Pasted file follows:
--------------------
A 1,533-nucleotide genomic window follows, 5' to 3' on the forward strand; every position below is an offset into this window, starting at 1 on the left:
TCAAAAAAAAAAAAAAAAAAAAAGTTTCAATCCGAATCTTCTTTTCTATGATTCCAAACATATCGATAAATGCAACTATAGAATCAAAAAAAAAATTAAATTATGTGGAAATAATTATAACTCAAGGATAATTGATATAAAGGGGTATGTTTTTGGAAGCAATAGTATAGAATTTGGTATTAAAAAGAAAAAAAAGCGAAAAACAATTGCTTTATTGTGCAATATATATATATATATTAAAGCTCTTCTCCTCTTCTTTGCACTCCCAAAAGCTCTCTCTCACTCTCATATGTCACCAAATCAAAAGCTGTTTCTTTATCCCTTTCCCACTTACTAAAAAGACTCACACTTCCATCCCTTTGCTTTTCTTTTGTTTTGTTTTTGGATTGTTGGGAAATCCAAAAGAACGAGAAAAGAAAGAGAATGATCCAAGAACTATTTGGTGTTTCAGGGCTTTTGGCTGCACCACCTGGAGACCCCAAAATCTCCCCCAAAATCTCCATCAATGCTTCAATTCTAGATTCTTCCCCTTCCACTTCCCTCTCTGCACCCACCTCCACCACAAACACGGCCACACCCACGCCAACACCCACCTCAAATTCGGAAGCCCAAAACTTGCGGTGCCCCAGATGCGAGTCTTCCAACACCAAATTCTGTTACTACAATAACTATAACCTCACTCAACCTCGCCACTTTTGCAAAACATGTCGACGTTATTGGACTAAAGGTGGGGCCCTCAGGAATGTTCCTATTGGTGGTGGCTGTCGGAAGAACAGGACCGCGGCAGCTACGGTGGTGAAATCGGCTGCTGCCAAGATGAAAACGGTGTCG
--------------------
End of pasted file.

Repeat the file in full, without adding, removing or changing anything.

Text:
A 1,533-nucleotide genomic window follows, 5' to 3' on the forward strand; every position below is an offset into this window, starting at 1 on the left:
TCAAAAAAAAAAAAAAAAAAAAAGTTTCAATCCGAATCTTCTTTTCTATGATTCCAAACATATCGATAAATGCAACTATAGAATCAAAAAAAAAATTAAATTATGTGGAAATAATTATAACTCAAGGATAATTGATATAAAGGGGTATGTTTTTGGAAGCAATAGTATAGAATTTGGTATTAAAAAGAAAAAAAAGCGAAAAACAATTGCTTTATTGTGCAATATATATATATATATTAAAGCTCTTCTCCTCTTCTTTGCACTCCCAAAAGCTCTCTCTCACTCTCATATGTCACCAAATCAAAAGCTGTTTCTTTATCCCTTTCCCACTTACTAAAAAGACTCACACTTCCATCCCTTTGCTTTTCTTTTGTTTTGTTTTTGGATTGTTGGGAAATCCAAAAGAACGAGAAAAGAAAGAGAATGATCCAAGAACTATTTGGTGTTTCAGGGCTTTTGGCTGCACCACCTGGAGACCCCAAAATCTCCCCCAAAATCTCCATCAATGCTTCAATTCTAGATTCTTCCCCTTCCACTTCCCTCTCTGCACCCACCTCCACCACAAACACGGCCACACCCACGCCAACACCCACCTCAAATTCGGAAGCCCAAAACTTGCGGTGCCCCAGATGCGAGTCTTCCAACACCAAATTCTGTTACTACAATAACTATAACCTCACTCAACCTCGCCACTTTTGCAAAACATGTCGACGTTATTGGACTAAAGGTGGGGCCCTCAGGAATGTTCCTATTGGTGGTGGCTGTCGGAAGAACAGGACCGCGGCAGCTACGGTGGTGAAATCGGCTGCTGCCAAGATGAAAACGGTGTCG